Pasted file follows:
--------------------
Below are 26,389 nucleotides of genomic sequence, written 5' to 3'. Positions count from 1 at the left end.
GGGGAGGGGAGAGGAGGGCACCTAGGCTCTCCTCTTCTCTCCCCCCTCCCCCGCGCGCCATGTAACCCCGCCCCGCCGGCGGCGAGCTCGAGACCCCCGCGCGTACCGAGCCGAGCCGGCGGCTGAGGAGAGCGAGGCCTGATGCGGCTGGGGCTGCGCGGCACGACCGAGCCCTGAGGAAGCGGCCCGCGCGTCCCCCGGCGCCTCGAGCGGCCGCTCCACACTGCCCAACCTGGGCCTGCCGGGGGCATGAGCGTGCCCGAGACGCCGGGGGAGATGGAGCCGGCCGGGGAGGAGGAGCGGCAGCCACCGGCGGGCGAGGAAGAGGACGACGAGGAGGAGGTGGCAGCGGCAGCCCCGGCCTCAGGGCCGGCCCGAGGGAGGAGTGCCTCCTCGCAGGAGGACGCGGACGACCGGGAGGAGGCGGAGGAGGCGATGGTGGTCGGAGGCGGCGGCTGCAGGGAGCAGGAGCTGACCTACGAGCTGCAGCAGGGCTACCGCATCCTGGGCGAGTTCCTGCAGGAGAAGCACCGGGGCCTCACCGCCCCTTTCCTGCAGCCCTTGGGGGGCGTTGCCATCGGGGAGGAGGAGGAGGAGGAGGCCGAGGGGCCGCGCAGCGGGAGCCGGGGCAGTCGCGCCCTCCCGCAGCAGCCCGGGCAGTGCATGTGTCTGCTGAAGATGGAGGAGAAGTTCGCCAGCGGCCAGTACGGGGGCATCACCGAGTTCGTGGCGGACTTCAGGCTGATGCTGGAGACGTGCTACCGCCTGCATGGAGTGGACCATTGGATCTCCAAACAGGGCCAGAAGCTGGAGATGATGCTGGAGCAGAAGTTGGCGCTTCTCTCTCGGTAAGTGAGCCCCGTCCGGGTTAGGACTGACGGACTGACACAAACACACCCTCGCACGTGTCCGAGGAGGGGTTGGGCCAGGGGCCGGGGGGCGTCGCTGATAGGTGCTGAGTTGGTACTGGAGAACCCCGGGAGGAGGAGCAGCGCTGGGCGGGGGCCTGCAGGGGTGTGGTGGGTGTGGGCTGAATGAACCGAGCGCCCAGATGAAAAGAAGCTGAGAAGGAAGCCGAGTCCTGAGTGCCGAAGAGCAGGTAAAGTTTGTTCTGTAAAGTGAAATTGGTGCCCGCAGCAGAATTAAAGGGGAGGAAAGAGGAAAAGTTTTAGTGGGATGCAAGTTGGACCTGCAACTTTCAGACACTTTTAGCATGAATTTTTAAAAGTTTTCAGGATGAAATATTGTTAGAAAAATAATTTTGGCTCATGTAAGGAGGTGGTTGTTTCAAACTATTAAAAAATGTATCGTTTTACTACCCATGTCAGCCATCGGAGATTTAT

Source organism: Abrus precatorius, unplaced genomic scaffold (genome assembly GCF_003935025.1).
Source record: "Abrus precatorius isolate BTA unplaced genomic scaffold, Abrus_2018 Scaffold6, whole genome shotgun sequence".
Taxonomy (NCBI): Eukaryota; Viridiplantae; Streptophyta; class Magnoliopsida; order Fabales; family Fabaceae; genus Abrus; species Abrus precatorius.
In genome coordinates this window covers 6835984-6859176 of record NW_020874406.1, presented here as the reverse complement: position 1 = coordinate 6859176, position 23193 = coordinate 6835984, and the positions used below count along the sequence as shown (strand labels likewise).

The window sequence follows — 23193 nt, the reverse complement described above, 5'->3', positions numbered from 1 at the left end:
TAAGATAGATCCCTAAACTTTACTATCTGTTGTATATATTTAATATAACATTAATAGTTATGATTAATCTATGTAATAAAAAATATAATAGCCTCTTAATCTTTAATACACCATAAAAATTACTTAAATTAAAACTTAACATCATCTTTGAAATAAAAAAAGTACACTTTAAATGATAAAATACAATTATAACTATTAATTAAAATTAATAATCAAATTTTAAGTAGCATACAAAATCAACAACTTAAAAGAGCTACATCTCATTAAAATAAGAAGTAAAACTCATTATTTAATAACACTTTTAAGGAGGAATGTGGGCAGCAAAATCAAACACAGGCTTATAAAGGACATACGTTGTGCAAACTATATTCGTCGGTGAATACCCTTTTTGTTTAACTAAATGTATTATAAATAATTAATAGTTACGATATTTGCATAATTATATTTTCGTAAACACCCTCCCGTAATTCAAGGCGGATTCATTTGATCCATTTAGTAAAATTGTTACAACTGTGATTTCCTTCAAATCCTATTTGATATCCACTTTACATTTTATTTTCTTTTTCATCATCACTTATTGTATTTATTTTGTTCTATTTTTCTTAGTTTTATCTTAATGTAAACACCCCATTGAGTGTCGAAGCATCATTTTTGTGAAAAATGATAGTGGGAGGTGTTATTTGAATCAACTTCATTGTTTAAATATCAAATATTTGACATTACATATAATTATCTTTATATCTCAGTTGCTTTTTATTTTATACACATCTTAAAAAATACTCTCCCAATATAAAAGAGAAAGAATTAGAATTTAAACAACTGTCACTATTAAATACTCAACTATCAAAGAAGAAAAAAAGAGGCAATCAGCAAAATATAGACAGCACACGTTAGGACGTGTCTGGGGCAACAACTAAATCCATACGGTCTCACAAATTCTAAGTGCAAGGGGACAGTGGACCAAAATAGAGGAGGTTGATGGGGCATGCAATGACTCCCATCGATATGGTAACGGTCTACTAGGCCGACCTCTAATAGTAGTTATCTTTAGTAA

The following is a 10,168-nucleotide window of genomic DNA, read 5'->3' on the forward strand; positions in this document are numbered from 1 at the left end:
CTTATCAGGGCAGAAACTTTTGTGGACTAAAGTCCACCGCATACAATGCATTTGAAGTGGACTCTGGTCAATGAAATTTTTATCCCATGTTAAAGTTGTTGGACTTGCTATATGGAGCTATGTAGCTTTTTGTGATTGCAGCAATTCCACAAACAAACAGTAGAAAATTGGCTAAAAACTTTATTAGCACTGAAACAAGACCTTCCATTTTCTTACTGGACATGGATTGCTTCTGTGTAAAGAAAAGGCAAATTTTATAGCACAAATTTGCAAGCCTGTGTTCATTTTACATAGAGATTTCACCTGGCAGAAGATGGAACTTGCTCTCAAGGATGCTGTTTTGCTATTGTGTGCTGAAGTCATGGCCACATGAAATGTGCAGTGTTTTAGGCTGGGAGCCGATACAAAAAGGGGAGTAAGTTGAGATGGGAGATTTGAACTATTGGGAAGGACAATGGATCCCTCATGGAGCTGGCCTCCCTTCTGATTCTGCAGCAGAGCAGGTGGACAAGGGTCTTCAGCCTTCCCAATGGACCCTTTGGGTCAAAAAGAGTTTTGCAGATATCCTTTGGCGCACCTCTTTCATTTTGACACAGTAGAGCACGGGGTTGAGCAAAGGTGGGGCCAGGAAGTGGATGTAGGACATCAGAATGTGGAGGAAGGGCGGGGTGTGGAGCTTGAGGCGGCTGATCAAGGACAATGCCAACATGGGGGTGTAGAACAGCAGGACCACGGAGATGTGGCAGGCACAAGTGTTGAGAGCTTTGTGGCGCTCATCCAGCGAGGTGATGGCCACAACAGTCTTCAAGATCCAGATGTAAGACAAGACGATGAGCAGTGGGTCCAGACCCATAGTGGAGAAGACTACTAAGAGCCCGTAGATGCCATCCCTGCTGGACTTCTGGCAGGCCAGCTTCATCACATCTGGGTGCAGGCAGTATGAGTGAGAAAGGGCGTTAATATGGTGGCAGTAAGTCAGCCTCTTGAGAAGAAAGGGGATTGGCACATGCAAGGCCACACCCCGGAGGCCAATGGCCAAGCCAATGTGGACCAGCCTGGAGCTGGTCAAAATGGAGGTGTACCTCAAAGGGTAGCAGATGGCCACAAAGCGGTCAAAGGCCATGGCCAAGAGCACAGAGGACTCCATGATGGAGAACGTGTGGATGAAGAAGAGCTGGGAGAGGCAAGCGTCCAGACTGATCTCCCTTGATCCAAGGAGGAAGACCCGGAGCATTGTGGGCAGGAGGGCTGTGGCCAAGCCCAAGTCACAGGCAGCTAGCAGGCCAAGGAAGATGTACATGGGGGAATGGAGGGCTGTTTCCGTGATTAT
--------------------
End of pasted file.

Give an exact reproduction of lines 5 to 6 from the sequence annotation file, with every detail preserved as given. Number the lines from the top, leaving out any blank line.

Taxonomy (NCBI): Eukaryota; Viridiplantae; Streptophyta; class Magnoliopsida; order Fabales; family Fabaceae; genus Abrus; species Abrus precatorius.
In genome coordinates this window covers 6835984-6859176 of record NW_020874406.1, presented here as the reverse complement: position 1 = coordinate 6859176, position 23193 = coordinate 6835984, and the positions used below count along the sequence as shown (strand labels likewise).